How a fight for the economy could shape the GOP’s post-Trump future
The debate centers on the lessons to be learned from Donald Trump, who spoke like a populist but ruled – with the exception of trade policy – more like a Reaganite. The gap is not quite between pro and anti-Trump. Former United Nations pro-Trump Ambassador Nikki Haley, for example, has become one of the main champions of traditional free trade policies in opposition to other pro-Trump like Vance and Hawley. The battle is set to unfold in the 2024 presidential primary and shape the future of Republican politics long after Trump leaves the scene.
The emergence of the new economic counterculture is loosely linked to the two-year think tank American Compass, whose founder, Harvard-trained attorney and former Bain consultant, Oren Cass, routinely derides his opponents by making them. calling it ‘market fundamentalists’ peddling ‘piety’ of the 1980s. Cass left the Manhattan Institute open market in 2019 to launch American Compass, the first center-right think tank dedicated to pushing government to get more involved , rather than less, in national economic policy in order to advance a certain set. social and cultural goals – a view Cass and his ilk have called “common good capitalism.” The group’s mission: “To restore an economic consensus that emphasizes the importance of family, community and industry to the freedom and prosperity of the nation.”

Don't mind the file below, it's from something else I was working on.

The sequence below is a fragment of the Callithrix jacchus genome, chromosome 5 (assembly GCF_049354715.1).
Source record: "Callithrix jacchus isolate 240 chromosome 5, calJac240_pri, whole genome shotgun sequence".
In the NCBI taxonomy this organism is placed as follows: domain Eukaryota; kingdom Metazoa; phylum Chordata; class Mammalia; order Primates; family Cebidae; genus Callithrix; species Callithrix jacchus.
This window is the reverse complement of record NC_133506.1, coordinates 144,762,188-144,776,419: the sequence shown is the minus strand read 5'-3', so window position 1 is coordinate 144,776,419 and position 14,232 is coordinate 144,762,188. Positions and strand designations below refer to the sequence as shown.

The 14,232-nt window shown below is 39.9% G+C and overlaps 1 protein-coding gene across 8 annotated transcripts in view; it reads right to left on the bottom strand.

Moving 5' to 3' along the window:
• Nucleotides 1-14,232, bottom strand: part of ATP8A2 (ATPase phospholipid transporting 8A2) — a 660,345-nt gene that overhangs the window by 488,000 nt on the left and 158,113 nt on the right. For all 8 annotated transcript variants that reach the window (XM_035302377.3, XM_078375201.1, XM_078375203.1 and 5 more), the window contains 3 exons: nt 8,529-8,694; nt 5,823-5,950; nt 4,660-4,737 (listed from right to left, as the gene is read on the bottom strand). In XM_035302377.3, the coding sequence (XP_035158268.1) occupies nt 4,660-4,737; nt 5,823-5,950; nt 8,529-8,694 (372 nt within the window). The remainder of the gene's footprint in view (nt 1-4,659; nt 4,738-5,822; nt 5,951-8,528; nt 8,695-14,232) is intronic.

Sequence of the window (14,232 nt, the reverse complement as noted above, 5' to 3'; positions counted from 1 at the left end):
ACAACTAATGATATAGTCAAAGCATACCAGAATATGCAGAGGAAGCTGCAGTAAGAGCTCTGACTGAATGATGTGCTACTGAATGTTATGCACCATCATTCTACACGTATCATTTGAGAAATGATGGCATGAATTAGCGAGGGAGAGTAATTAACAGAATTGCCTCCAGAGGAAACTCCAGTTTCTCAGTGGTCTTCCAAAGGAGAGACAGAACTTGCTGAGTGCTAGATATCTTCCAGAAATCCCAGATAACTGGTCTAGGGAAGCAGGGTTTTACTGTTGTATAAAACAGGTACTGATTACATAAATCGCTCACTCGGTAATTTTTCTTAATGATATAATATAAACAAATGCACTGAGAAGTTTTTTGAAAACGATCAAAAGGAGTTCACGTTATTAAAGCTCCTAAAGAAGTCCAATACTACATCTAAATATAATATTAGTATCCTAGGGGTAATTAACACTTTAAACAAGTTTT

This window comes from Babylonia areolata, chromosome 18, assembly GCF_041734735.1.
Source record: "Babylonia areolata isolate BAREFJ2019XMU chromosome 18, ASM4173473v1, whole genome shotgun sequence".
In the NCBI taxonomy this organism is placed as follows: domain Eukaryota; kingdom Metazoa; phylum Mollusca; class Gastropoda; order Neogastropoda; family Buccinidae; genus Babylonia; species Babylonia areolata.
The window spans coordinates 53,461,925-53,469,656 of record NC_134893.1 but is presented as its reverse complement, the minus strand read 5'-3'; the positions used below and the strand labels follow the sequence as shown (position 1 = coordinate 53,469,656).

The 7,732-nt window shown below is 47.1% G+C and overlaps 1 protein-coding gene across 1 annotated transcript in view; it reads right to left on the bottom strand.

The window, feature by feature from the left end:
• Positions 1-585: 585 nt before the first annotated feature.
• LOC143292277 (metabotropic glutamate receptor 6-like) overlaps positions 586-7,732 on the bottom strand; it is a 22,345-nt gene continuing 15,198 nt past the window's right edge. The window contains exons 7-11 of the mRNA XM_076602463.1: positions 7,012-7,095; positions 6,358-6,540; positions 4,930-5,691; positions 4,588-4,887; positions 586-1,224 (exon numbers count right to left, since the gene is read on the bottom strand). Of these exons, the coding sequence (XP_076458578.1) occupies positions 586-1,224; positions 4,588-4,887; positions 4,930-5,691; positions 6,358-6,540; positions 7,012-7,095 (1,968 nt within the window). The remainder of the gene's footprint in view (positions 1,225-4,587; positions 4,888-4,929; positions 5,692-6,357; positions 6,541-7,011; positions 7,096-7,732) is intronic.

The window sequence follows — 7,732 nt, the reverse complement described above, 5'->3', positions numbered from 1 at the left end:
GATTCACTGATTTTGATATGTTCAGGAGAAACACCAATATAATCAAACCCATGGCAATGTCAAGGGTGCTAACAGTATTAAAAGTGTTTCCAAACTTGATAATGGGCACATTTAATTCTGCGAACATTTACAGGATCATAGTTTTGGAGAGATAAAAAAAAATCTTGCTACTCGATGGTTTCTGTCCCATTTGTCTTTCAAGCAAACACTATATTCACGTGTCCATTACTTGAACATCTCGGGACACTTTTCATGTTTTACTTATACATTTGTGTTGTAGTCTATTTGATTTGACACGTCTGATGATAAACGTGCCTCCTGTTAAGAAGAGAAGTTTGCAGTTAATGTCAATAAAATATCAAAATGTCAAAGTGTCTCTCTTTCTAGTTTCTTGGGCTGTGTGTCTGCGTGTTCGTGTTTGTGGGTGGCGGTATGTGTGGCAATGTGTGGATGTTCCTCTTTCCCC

To become the party of the working class, Cass argued, the GOP must abandon its doctrinal attachment to free market principles in favor of traditionally democratic causes like organized labor, minimum wages and an industrial policy in which the government particularly encourages. industries compared to others. He also favors a stricter immigration policy that takes into account the impact of migrants on the wages of American workers, arguments echoed by Vance and Fox News host Tucker Carlson.
“It’s a very different set of things to put in place and to support, certainly on the part of the Republicans,” Cass told me recently, describing her position as “in every way antithetical to the House’s point of view. trade”.
Critics of Cass say he is just a more intellectual version of the crass political opportunists who seek to capitalize on Trump’s legacy. Otherwise, why would Romney’s 2012 campaign advisor turn his back on the free market principles he once stood for? Why else would the populist agitators of the previous decade, including Tea Party sweetheart Marco Rubio and his chief of staff, former Heritage Action enfant terrible Michael Needham, move on from government restriction and control? spending looking for new ways for the federal government to interfere in the economy, or former Trump critic Vance turning into an avatar of the populist economy?
“A lot of people have tried to make sense of the Trump phenomenon, and a lot of that sense is selfish,” says Michael Strain, director of economic policy at the American Enterprise Institute. “President Trump has not exposed a deep problem in American society” that requires rethinking the economic system, adds Strain, saying that the 2008 financial crisis and the recession that followed led to the kinds of populist uprisings in the world. whole world that have historically followed. economic cataclysms.